How Much Does a Gallon of Gas Really Cost?

Friends Committee for National Legislation, Washington Newsletter

September 2006


The price we pay for gasoline at the pump, although it seems high today at $3-plus per gallon, doesn't begin to cover the full social cost of our oil consumption.

Burning petroleum fuel fouls the air, increasing illness and pre-mature death for hundreds of thousands of people due to respiratory ailments. The greenhouse gases that are emitted contribute significantly to global climate change, the costs of which will be borne by future generations. Arguably, the root causes of the wars in Iraq and Afghanistan can be traced to U.S. and global oil dependence.

None of these extra costs are included in the price we pay at the pump. Thus, the full costs of petroleum consumption are not necessarily paid by the people who consume it. Instead, others pay the extra costs-those who are most susceptible to respiratory ailments, the victims of oil wars, taxpayers, and future generations.

So, how much do these "externalities" cost? Estimates vary widely-from zero to more than a trillion dollars per year. Loren Cobb has provided a helpful analysis ("Oil Addiction: The External Costs of Petroleum Use," The Quaker Economist #142, Cobb estimates:

* Health costs of air pollution from petroleum use (estimated using damage function method): $300 billion per year,

* Government spending on roadway construction, maintenance, and research (beyond those funded through fuel taxes, tolls, and registration fees): $75 billion per year, and

* Net economic impact of petroleum-related global warming (excluding discounted future effects): $25 billion per year.

To this analysis, we at FCNL would add:

* Approximate military cost of securing the flow of Persian Gulf oil (National Defense Council Foundation): $49 billion per year.

* Approximate military cost of the wars in Iraq and Afghanistan: $100 billion per year.

By this estimate, the total annual costs that are not included in the price of gasoline (and other petroleum-based products that we use) are roughly $550 billion. According to the Department of Energy, in 2005, the U.S. consumed about 317 billion gallons of petroleum (20.6 million barrels per day). This means that for every gallon of gas (or diesel, jet fuel, heating oil, plastic, etc.) consumed, society paid an extra $1.74 per gallon.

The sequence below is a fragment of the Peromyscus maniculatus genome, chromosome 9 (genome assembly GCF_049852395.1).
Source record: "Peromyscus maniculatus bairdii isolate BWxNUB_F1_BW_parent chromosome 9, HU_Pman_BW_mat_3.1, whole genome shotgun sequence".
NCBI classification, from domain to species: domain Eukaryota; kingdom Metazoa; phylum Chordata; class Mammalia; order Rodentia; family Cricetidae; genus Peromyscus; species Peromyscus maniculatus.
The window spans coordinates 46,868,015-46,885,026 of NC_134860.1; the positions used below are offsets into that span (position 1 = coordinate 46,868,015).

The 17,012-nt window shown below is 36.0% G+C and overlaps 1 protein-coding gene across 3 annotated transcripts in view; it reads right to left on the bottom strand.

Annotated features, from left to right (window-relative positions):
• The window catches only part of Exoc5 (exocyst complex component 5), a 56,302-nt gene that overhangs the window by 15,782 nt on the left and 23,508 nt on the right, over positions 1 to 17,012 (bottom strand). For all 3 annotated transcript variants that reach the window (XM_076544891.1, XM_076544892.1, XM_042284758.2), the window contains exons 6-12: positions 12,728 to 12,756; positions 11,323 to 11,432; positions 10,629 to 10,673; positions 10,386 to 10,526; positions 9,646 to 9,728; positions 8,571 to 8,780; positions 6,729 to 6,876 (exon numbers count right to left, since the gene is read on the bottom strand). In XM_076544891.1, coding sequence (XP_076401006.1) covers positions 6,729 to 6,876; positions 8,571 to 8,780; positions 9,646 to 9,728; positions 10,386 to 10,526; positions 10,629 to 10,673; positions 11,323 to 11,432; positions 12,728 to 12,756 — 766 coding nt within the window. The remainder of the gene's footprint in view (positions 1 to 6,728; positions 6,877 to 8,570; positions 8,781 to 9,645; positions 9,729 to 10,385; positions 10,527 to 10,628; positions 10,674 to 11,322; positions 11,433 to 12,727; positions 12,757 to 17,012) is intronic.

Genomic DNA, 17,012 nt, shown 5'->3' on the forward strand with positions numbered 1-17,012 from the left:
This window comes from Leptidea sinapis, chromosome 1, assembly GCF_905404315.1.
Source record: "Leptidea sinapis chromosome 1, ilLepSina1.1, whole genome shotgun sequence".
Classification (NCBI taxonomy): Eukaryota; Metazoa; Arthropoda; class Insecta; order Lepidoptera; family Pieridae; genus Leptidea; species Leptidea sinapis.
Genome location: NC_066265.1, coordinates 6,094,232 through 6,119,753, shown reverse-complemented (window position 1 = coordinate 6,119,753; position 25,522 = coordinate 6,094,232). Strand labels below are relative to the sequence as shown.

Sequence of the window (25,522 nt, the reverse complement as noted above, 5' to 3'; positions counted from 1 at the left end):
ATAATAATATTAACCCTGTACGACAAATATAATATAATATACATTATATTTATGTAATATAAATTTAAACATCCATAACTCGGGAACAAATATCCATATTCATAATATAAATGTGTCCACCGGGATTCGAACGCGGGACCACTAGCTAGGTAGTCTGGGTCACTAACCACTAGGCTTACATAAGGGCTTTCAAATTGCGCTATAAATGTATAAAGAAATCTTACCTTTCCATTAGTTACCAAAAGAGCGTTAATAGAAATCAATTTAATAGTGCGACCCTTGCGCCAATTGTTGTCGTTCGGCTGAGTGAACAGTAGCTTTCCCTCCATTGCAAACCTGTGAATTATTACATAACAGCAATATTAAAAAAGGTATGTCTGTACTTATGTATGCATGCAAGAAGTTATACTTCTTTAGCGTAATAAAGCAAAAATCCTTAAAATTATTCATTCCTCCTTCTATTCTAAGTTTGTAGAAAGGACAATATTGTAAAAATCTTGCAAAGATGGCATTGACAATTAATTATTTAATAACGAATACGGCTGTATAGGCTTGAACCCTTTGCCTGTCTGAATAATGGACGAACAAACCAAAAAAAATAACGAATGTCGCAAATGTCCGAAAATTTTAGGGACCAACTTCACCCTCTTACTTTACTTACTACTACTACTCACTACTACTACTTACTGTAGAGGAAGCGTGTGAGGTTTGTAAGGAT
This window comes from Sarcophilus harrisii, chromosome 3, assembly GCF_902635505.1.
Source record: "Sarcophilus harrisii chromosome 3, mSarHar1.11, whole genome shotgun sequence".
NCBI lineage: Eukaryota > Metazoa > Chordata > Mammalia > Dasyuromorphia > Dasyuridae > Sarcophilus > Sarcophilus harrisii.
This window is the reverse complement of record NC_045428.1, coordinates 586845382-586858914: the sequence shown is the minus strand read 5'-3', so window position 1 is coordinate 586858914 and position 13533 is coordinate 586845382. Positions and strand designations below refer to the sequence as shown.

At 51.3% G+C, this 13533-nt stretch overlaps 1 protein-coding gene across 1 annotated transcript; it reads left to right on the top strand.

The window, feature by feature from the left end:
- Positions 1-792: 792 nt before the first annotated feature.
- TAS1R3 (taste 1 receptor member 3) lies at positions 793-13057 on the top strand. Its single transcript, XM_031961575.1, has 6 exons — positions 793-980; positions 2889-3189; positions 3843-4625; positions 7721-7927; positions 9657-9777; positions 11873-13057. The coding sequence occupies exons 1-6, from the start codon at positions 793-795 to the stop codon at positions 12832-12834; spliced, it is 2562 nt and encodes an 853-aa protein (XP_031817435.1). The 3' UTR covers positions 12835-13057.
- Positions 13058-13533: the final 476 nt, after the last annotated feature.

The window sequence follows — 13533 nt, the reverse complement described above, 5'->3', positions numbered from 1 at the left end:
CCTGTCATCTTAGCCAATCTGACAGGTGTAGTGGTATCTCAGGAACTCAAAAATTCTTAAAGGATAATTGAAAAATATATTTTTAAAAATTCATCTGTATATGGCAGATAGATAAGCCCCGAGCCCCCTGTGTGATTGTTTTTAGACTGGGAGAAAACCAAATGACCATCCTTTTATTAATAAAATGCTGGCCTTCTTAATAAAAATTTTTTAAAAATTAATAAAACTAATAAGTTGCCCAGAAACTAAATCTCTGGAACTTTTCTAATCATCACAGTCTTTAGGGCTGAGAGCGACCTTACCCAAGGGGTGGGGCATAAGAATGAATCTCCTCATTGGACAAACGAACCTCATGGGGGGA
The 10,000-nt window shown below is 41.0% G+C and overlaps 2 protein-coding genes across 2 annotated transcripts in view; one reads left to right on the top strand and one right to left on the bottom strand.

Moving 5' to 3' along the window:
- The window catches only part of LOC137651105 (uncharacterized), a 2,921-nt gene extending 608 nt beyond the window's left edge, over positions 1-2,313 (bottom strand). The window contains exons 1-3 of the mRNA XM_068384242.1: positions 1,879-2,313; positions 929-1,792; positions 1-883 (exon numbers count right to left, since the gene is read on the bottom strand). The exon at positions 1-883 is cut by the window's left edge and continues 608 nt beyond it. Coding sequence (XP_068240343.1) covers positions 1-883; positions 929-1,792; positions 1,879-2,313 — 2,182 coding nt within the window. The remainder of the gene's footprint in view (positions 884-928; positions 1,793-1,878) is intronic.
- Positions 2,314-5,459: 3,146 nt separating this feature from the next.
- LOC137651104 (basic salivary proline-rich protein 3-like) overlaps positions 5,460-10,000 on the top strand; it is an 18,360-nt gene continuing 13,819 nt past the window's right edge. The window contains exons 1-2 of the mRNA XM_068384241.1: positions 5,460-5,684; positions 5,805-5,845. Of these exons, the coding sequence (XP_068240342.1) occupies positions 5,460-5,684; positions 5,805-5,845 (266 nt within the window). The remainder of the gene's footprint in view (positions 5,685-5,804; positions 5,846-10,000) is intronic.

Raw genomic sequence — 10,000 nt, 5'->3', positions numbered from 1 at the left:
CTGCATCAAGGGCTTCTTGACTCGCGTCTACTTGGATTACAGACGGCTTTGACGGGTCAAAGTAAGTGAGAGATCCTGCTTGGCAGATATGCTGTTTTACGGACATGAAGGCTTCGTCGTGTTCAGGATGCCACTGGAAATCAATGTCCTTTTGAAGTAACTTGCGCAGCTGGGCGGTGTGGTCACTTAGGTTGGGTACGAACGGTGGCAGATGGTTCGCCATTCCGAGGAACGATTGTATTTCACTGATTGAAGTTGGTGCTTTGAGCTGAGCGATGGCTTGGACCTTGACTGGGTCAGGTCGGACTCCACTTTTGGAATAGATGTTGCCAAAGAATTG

Congress should consider shifting these costs to petroleum consumers through increased taxes on petroleum products, phased in over time, while providing offsets for low-income households during an initial period of adjustment.

An additional $1.74 tax on oil could bring about a number of social benefits. Consumers and industry would conserve and invest in energy efficiency. They would demand and develop more fuel efficient vehicles and renewable fuels. More people would seek places to live where they would not need to own a car. Demand for public and alternative transportation would increase. Urban air quality would improve. Greenhouse gas emissions would decline. The U.S. would save the hundreds of billions it now spends importing oil. U.S. foreign policies would no longer be driven by the imperatives of oil dependence. Military spending could be cut. And that's just for starters!

Oil watch

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